Saturday, June 1, 2013

6/1/13 Celestial Seasonings Factory Tour

So, it's Denver Comic Con weekend, therefore, naturally, here I am touring the Boulder Celestial Seasonings Tea Factory.

 As it turns out, Bob's friends, George and Carol, are in town for the convention, George being invited as an artist (at Bob' suggestion) and Carol, like me, isn't into the Con scene and looks for other thing to do while George is busy meeting, greeting and drawing for the fans.

Carol is, however, a very big tea fan, and since Boulder is home to one of the best known tea factories in the U.S. that also offers free tours, I suggested we check it out.

The website says they offer a tour every hour, but in fact they do them every fifteen minutes, so we had just a few minutes to try their teas (you each get a "ticket" that is a tea packet but also a little ceramic cup to try the ten or so offerings already brewed, but you can request any of their many flavors if you are willing to wait). 

You have to finish up and leave your cup, though, to start the tour, which is in a little theater set-up and the last place you can take pictures on the tour (which they also don't tell you on the website, grrr.) The artwork they are known for, fantasy paintings that attempt to convey the taste of their different teas, is all over the walls, even in the cavernous parts of the factory.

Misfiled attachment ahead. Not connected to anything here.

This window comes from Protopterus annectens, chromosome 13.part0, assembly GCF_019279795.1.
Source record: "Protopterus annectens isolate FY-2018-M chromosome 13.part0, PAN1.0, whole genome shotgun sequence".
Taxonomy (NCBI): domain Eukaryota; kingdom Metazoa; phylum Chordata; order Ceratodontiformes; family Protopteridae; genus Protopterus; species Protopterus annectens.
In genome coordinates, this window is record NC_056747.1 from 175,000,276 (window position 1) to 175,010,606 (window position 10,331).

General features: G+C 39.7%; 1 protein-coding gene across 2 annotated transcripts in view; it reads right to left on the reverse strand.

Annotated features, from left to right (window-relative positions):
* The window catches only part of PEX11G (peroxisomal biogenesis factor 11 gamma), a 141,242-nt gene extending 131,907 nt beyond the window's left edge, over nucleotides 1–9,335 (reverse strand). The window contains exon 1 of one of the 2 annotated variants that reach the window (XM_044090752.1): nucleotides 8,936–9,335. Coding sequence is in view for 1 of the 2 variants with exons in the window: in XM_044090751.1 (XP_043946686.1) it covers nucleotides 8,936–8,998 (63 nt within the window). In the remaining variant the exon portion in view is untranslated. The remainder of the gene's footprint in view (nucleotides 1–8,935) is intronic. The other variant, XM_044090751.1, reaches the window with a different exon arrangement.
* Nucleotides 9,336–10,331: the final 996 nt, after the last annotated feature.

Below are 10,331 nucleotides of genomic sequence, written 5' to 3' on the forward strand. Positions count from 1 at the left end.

So, from memory, here's the tour highlights: the film goes over the history of the company, sort of, but they leave out a few things. Yes, pretty much hippie friends in Boulder in the late 60s went out into the mountains to find cool stuff to brew in their hot water, which technically isn't tea as there are no tea leaves in it, but calling it herbal infusions would confuse everyone. They started selling their best finds to local health stores. And if you know Boulder, there would be no better place in the universe for this to work well. Their business took off, and in good hippie fashion, they were doing fair trade and sustainable farming before those were actually terms. All of their products are kosher and all natural and many are certified organic. They skipped over the mid-80s when they sold the company to Kraft, who tried to sell them to Lipton, at which point they challenged the sale and got the company back under original management. 

Then the fun began. We all got to put on blue hairnets and make our way through the factory. We passed by the offices, included the master tester, who tries every blend batch they make, compares it to the master, and lets them know if they need to change anything before getting it bagged and sent out. His qualifications apparently include the ability to pretty much give you the exact address of the hilltop of whatever berry or leaf is included in the blend.

Inside the main area, the aromatics of the place were  fantastic.  They clean the various herbs with air before shredding them down. Then we went inside the tea room, which smelled even better. In the tea room (remember, only some of their products contain tea leaves) we learned about the three types of tea: green, black, and white. All come from the same plant, but green tea is not oxidized in a way that black tea is, and white tea is extremely rare, made from the tiny white flowers that bloom on the tea leaf plants one month out of the year. A place in Germany has the processing plant with the technology that decaffeinates tea leaves by using carbon dioxide, which creates what amounts to a mineral that can be used in highly caffeinated drinks.